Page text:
Young Kent woman urges people to foster children for love not money.
A young Kent woman who is campaigning for potential foster carers to concentrate on a child’s long-term needs rather than financial reward will be featured on ITV News Meridian on Thursday, February 7, from 6pm.
Nancy Jones from the Isle of Sheppey has been in foster care since she was 18-months-old. She is worried that foster care is often promoted more as a business, with financial rewards, rather than the loving relationship it should be.
Now working as a ‘Fixer’, the 21-year-old has been supported to develop her own alternative advertising campaign to promote the real values that she feels foster carers need.
Fixers is a movement of 16 to 25-year-olds across the UK who are supported to take action and change things for the better, addressing any issue they feel strongly about. How each Fixer tackles an issue is up to them – as long as they benefit someone else.
Nancy is determined to improve the way foster carers are recruited and believes that the views of young people in care are often forgotten on this subject.
“I have actually had a really good experience of fostering,” said Nancy, who lives with her foster carer of the last five years. “I am doing this so that we can get the right calibre of people so that everyone else can have an experience that’s just as good.”
Believing that foster care is often advertised inappropriately, Nancy feels that many campaigns focus on the financial benefits available rather than concentrating on the values that are important to foster children, such as love, decency and care.
Nancy, who works supporting young people to develop independent living skills, added: “I do appreciate that it’s a hard job and takes skills to do. Foster carers do need a reward because it’s hard-going, but they also should be in it for the right reasons and a lot of people aren’t. They should be in it because they feel as if they can change someone’s life.”
Working with Fixers, Nancy hopes that her adverts will be used across Kent.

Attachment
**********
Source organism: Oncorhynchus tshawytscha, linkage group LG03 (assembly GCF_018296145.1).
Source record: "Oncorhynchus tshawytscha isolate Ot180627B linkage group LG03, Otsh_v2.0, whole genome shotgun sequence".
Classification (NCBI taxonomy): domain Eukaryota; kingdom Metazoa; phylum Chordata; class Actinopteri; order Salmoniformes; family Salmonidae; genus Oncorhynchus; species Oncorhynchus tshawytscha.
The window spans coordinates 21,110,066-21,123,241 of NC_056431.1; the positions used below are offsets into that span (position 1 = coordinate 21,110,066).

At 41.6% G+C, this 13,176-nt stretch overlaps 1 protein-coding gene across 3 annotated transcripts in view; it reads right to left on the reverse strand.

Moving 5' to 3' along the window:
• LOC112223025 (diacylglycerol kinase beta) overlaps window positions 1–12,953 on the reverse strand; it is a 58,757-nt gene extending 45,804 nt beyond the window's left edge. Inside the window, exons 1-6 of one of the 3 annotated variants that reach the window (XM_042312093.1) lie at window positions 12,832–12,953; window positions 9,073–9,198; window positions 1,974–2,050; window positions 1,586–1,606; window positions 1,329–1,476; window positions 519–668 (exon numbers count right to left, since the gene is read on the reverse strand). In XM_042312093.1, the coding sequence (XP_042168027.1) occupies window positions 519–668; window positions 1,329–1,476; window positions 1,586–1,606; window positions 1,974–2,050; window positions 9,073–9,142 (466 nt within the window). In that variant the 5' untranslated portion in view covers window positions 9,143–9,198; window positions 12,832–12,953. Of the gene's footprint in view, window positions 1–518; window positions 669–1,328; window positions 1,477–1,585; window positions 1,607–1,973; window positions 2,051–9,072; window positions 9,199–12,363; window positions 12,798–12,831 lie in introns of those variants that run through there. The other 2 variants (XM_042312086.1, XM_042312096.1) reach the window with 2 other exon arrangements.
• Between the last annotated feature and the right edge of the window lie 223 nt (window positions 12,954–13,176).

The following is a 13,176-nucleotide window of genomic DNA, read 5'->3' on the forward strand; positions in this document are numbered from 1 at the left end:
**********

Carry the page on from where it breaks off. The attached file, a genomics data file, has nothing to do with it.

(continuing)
Fixers are young people who give their time to make a difference in their communities.
Each Fixer is supported to create the resources they need to make their chosen project a success, with creative help from media professionals to make their own promotional material, such as films, websites or print work.
Fixers is a project of the Public Service Broadcasting Trust (PSBT), funded by the Big Lottery Fund which awarded them £7.2 million in April 2012.
“Fixers started in 2008 as just an idea… an idea given a voice by some 5,500 young people over the past four years,” says Margo Horsley, Chief Executive of PSBT.
“They have reached thousands of people with their work, on a national stage as well as in and around where they live. They choose the full array of social and health issues facing society today and set about making their mark. Their ideas can be challenging, inspirational and often life-changing.”
Peter Ainsworth, Big Lottery Fund UK Chair, said: “The Big Lottery Fund is extremely happy to be supporting Fixers to engage with more young people to change things for the better. Thousands of public-spirited young people across the UK are campaigning to make improvements in their own communities. By providing a platform to highlight their voluntary work and many achievements, Fixers demonstrates the positive contribution thousands of committed young people are making at a local level and challenges negative stereotypes.”
Photo of Nancy Jones attached.
For images, interviews and more information, please contact Sarah Jones in the Fixers Communications Team by email [email protected] or phone 01962 810970.
Notes to editors:
• Fixers is a project of the Public Service Broadcasting Trust, funded by the Big Lottery Fund, and featured on ITV regional news programmes. Since 2008 more than 6,500 young people in England have become Fixers and created some 800 projects. Their achievements have been highlighted in over 300 ITV features. Now with a £7.2 million grant from the Big Lottery Fund, Fixers is extending into Wales, Northern Ireland and Scotland, and aims to work with 21,000 young people over the next four years.
• The Public Service Broadcasting Trust is a charity that brings together mainstream broadcasters, public and voluntary sector services, and viewers.
• The Big Lottery Fund (BIG), the largest distributor of National Lottery good cause funding, is responsible for giving out 40% of the money raised for good causes by the National Lottery.
• BIG is committed to bringing real improvements to communities and the lives of people most in need and has been rolling out grants to health, education, environment and charitable causes across the UK since June 2004. The Fund was formally established by Parliament on 1 December 2006.
• Since the National Lottery began in 1994, 28p from every pound spent by the public has gone to good causes. As a result, over £29 billion has now been raised and more than 383,000 grants awarded across arts, sport, heritage, charities, health, education and the environment.
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